5. 2 The Black Art of Programming
    (pp. 27-50)

    One of the great myths of the computer revolution is that nobody saw it coming—particularly not the so-called computer experts. In one widely repeated but apocryphal anecdote, Thomas Watson, the legendary founder and longtime chair of the IBM Corporation, is said to have predicted as late as 1943 a total world market for “maybe five computers.” The story of this wildly inaccurate forecast, alternatively attributed to Watson, the Harvard professor and computing pioneer Howard Aiken, or the Cambridge professor of computer science Douglas Hartree, among others, is generally mobilized as a kind of modern morality play, a cautionary tale...

  6. 3 Chess Players, Music Lovers, and Mathematicians
    (pp. 51-82)

    The “Talk of the Town” column in theNew Yorkermagazine is not generally known for its coverage of science and technology. But in January 1957, the highbrow gossip column provided for its readers an unusual but remarkably prescient glimpse into the future of electronic computing. Already there were more than fifteen hundred of the electronic “giants” scattered around the United States, noted the column editors, with many more expected to be installed in the near future. Each of these computers required between thirty and fifty programmers, the “clever fellows” whose job it was to “figure out the proper form...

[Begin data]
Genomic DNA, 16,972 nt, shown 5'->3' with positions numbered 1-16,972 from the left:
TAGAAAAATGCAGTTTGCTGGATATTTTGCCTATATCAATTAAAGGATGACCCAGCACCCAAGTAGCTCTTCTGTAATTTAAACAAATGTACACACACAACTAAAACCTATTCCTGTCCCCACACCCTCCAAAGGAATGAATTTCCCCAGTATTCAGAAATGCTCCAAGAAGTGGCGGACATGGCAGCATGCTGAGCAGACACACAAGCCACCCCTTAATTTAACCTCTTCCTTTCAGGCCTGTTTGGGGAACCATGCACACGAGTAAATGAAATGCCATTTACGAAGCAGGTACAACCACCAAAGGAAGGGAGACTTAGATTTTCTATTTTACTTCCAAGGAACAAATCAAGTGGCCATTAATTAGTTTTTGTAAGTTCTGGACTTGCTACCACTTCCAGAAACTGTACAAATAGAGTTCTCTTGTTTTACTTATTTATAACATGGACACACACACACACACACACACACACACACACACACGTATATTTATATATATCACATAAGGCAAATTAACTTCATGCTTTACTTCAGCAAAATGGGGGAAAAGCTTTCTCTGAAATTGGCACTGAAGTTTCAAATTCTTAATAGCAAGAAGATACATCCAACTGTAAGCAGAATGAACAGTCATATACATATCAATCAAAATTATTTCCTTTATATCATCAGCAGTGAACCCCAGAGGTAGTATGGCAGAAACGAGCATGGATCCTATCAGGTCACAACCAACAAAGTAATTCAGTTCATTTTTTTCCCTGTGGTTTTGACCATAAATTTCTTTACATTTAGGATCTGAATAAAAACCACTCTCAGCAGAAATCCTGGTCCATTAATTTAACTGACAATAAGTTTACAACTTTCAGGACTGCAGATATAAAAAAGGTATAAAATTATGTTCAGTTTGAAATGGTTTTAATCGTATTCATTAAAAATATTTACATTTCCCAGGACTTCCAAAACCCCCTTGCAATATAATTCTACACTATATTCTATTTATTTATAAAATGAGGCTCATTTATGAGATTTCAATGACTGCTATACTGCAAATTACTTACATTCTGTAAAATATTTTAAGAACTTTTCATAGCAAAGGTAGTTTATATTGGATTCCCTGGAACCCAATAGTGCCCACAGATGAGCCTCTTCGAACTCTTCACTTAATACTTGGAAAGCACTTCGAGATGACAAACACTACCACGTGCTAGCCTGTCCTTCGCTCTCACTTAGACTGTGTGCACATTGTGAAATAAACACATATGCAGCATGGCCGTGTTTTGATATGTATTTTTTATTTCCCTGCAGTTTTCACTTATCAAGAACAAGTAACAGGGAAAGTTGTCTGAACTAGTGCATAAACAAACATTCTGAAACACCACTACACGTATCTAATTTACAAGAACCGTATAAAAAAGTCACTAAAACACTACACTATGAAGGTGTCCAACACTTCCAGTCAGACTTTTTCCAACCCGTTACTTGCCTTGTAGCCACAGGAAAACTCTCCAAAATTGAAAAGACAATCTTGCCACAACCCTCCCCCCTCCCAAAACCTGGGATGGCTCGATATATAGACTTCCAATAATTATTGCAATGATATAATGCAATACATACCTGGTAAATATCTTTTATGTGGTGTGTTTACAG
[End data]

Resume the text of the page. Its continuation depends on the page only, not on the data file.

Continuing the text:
7. 4 Tower of Babel
    (pp. 83-110)

    The first commercial electronic digital computers became available in the early 1950s. For a short period, the focus of most manufacturers was on the development of innovative hardware. Most of the users of these early computers were large and technically sophisticated corporations and government agencies. In the middle of the decade, however, users and manufacturers alike became increasingly concerned with the rising cost of software development. By the beginning of the 1960s, the origins of “software turmoil” that would soon become a full-blown software crisis were readily apparent.¹

    As larger and more ambitious software projects were attempted, and the shortage...

  8. 5 The Rise of Computer Science
    (pp. 111-136)

    The first computer programmers came from a wide variety of occupational and educational backgrounds. Some were recruited from the ranks of the female “human computers” who had participated in wartime manual computation projects. Others were former clerical workers or tabulating machine operators with experience in corporate data processing. A few were erstwhile scientists and engineers drawn into computing in pursuit of intellectual or professional opportunities.

    For this last group of well-educated “converts” to computing, it was not always clear where their adopted discipline stood in relation to more traditional intellectual activities. Although the electronic computers were increasingly used in this...

  9. 6 The Cosa Nostra of the Data Processing Industry